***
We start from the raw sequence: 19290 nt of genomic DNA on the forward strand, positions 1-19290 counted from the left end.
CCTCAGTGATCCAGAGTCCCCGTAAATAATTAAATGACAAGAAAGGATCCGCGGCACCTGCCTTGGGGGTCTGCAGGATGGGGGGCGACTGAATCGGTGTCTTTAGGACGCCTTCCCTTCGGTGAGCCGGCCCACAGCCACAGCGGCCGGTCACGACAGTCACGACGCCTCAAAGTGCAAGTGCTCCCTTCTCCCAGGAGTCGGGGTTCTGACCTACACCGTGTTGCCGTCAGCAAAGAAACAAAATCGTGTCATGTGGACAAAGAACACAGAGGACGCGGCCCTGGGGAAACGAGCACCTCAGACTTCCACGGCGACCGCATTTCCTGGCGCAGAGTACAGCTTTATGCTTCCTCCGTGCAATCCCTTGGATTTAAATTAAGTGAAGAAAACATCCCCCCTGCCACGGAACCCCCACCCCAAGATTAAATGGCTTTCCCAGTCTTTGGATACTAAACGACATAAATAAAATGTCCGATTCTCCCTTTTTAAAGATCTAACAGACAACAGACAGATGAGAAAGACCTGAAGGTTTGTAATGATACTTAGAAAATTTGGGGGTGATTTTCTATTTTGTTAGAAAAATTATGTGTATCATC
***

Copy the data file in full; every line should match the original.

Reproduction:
We start from the raw sequence: 19290 nt of genomic DNA on the forward strand, positions 1-19290 counted from the left end.
CCTCAGTGATCCAGAGTCCCCGTAAATAATTAAATGACAAGAAAGGATCCGCGGCACCTGCCTTGGGGGTCTGCAGGATGGGGGGCGACTGAATCGGTGTCTTTAGGACGCCTTCCCTTCGGTGAGCCGGCCCACAGCCACAGCGGCCGGTCACGACAGTCACGACGCCTCAAAGTGCAAGTGCTCCCTTCTCCCAGGAGTCGGGGTTCTGACCTACACCGTGTTGCCGTCAGCAAAGAAACAAAATCGTGTCATGTGGACAAAGAACACAGAGGACGCGGCCCTGGGGAAACGAGCACCTCAGACTTCCACGGCGACCGCATTTCCTGGCGCAGAGTACAGCTTTATGCTTCCTCCGTGCAATCCCTTGGATTTAAATTAAGTGAAGAAAACATCCCCCCTGCCACGGAACCCCCACCCCAAGATTAAATGGCTTTCCCAGTCTTTGGATACTAAACGACATAAATAAAATGTCCGATTCTCCCTTTTTAAAGATCTAACAGACAACAGACAGATGAGAAAGACCTGAAGGTTTGTAATGATACTTAGAAAATTTGGGGGTGATTTTCTATTTTGTTAGAAAAATTATGTGTATCATC